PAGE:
Could you give up burgers, bacon and even butter for 30 days? Or, how about just before 6 p.m.? As January marches on, you’ve inevitably noticed a few people pledging their commitment to ‘Veganuary’ (yup, that’s going vegan for the month of January) — or maybe just to #MeatlessMondays — all over your feeds.
Though exact numbers aren’t available, vegan meal delivery service Purple Carrot says they’ve also seen a large increase in orders in January, too. And with its science-backed health and weight loss benefits, the vegan diet, once considered extreme, has become more entrenched in the mainstream. But is it worth it if you’re only going vegan for 30 days — or just for part of the day or week?
What’s the Deal with Part-Time Veganism?
“If you’re vegan in January and eat like crap for other 11 months that’s not enough.”
The body benefits of being a full-fledged vegan are hard to ignore. “From a health perspective, most people when they eat more plants and less junk lose weight,” says Mark Bittman, co-founder and Chief Innovation Officer at Purple Carrot. “Most will see their blood sugar, blood cholesterol and blood pressure go in the right direction and according to the data, they could also reduce their risk of death and cancer.”
As a part-time vegan (he goes meat-free before 6 p.m.), Bittman says he’s seen these benefits in his own life — and has written about them in his popular book, VB6: Eat Vegan Before 6:00 to Lose Weight and Restore Your Health for Good. “Whatever it takes to get people to eat more plants makes sense,” the former New York Times columnist and cookbook author says.
But before you start planning your February 1 cheeseburger bender, experts say eating vegan only leads to better health if you do it right — and keep it up. “I would say you should see it as part of a larger trend towards part-time veganism,” Bittman says. “If you’re vegan in January and eat like crap for other 11 months that’s not enough. But if you learn you could eat better more often that’s a really great thing.”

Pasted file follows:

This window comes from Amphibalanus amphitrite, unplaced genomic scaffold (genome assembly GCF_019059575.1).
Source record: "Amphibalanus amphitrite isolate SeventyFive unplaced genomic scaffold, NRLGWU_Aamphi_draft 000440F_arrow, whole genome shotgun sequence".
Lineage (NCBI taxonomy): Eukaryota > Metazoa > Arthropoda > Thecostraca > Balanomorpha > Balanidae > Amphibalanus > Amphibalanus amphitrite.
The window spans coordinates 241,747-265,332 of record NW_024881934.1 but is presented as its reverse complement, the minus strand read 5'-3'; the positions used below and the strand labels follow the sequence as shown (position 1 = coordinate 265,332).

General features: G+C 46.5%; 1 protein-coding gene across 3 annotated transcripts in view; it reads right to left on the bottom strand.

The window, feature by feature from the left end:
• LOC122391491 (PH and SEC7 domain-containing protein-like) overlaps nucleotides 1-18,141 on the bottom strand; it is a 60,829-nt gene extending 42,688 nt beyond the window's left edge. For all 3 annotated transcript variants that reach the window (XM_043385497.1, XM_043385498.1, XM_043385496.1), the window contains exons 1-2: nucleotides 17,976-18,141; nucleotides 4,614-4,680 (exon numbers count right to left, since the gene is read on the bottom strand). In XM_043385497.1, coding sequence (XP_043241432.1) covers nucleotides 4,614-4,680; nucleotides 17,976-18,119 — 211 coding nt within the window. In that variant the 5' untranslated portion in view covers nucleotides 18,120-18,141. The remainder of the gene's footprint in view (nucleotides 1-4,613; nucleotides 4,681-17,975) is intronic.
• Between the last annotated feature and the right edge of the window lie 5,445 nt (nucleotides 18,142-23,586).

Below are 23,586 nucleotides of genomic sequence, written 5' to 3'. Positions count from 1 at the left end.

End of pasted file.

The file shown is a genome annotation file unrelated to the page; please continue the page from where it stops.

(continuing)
What’s more, there’s a wide world of vegan junk food (hello, Oreos!) waiting for you on store shelves. “Just because it is plant-based, does not make a vegan diet automatically healthy,” says Vandana Sheth, RDN, CDE, spokesperson for the Academy of Nutrition and Dietetics. “In fact, you could enjoy a vegan diet loaded with many processed, high-calorie, high-fat, high-sodium options.”
Whether you’re going vegan for a month, before 6 p.m., or just want to give it a try for a day, here are some tips to help you along the way.
3 Ways to Make the Most of Veganuary
1. Make substitutions.
Before you resign yourself to salad after boring salad, educate yourself on how to substitute your favorite sources of protein for similarly satiating options. “It’s not just a matter of what you are avoiding,” Sheth, a life-long vegetarian says. “The focus should be on what you can add to ensure nutritional quality.” She recommends swapping out chicken and beef for beans, lentils, tofu, nuts and seeds. (Try some of these recipes for your next Meatless Monday!)
RELATED: 14 Best Proteins for Meatless Meals
2. Portion your plate.
Piling veggies on your dish might seem like the way to go, but there’s a science to constructing the ideal vegan meal. Sheth recommends filling half your plate with colorful veggies and fruits, one-quarter with whole grains like brown rice or quinoa, and the rest with a plant-based protein like beans or lentils. You can even pour yourself a glass of non-dairy milk to make sure you’re getting some calcium, vitamin D and B12 in your system, she says. “Vegans need to make a conscious effort to eat the right quantity and combinations of food to get the nutrients they need to stay healthy,” she notes.
3. Don’t be too hard on yourself.
If you’re just testing the waters of veganism, don’t sweat it over small slip-ups. “If you’re a part-time vegan and want milk, it’s not the end of the world,” Bittman says. “…It’s just a matter of maintaining thoughtfulness and awareness.”